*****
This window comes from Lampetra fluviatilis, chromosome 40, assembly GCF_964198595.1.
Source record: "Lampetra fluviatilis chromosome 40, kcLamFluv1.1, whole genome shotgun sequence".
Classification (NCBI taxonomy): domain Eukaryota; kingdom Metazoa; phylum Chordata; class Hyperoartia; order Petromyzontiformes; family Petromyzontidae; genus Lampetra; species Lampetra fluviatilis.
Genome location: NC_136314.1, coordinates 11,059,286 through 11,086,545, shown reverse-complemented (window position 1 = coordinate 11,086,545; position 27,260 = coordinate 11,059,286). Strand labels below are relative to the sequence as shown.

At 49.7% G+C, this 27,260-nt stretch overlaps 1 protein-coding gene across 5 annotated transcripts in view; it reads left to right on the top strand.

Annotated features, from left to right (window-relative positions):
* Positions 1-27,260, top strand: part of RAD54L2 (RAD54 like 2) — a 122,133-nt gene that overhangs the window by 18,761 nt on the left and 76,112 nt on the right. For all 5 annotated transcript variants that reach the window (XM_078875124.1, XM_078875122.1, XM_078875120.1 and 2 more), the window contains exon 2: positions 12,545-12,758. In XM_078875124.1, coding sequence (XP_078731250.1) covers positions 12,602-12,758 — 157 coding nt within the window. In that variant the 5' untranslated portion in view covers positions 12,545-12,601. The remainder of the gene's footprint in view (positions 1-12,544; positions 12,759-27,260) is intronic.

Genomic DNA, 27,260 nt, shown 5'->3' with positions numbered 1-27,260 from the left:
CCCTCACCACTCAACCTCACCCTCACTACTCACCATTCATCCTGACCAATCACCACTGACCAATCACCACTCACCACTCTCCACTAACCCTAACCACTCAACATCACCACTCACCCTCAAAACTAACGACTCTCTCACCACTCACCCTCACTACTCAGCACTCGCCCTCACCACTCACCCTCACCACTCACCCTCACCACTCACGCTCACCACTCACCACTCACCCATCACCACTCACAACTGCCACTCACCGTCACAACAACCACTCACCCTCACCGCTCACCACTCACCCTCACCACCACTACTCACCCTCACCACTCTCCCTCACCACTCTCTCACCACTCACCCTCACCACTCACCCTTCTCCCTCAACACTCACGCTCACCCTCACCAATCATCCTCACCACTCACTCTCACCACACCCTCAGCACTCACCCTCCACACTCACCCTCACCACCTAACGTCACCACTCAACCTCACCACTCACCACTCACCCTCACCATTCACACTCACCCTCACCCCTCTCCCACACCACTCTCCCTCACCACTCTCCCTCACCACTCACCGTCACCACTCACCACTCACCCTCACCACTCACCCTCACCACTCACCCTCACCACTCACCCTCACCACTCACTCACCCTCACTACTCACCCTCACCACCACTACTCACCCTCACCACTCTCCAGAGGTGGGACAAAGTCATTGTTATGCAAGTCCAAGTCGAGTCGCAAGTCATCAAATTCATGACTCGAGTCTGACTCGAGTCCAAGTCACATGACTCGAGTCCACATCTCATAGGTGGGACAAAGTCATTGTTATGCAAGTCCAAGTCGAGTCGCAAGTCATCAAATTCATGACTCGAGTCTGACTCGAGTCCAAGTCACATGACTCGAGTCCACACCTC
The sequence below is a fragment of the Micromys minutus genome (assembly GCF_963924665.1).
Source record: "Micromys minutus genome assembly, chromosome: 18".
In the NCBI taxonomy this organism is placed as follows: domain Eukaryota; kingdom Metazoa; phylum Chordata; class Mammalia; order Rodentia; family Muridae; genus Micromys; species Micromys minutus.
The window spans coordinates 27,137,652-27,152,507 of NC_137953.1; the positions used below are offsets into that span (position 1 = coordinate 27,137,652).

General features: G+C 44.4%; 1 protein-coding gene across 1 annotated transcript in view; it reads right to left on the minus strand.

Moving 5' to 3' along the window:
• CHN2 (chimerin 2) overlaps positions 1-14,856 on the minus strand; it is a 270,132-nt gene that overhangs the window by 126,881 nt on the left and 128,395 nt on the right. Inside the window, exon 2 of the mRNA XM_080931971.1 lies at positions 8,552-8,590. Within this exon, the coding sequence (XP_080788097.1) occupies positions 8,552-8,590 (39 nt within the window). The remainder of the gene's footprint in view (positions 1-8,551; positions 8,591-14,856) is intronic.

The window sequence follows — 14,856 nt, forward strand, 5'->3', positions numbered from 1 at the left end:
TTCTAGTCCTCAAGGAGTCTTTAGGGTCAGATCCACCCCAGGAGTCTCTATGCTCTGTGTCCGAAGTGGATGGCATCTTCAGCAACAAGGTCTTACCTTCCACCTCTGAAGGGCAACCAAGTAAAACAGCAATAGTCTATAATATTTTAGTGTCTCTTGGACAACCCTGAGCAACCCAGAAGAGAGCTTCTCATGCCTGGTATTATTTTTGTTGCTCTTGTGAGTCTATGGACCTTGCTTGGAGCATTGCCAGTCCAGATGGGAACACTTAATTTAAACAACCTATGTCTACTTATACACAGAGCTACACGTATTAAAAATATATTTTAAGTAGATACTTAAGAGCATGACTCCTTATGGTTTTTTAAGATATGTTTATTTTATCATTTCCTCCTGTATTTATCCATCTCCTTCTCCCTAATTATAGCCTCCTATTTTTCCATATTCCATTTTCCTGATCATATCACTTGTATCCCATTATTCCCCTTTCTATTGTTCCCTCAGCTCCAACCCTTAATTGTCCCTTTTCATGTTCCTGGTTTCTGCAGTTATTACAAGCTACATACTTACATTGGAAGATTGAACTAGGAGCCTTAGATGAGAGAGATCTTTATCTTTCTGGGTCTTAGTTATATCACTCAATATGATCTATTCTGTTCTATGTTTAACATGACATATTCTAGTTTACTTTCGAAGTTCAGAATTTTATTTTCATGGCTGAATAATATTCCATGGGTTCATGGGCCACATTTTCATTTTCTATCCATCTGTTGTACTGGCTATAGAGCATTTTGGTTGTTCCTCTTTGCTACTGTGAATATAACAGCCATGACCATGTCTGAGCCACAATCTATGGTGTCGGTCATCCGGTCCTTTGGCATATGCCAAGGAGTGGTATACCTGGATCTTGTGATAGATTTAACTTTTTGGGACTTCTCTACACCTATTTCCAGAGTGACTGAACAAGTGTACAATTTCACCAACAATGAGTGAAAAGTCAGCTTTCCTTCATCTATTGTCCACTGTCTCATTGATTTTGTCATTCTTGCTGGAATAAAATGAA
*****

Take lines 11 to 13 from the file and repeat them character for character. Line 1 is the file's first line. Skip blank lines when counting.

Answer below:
Source record: "Micromys minutus genome assembly, chromosome: 18".
In the NCBI taxonomy this organism is placed as follows: domain Eukaryota; kingdom Metazoa; phylum Chordata; class Mammalia; order Rodentia; family Muridae; genus Micromys; species Micromys minutus.
The window spans coordinates 27,137,652-27,152,507 of NC_137953.1; the positions used below are offsets into that span (position 1 = coordinate 27,137,652).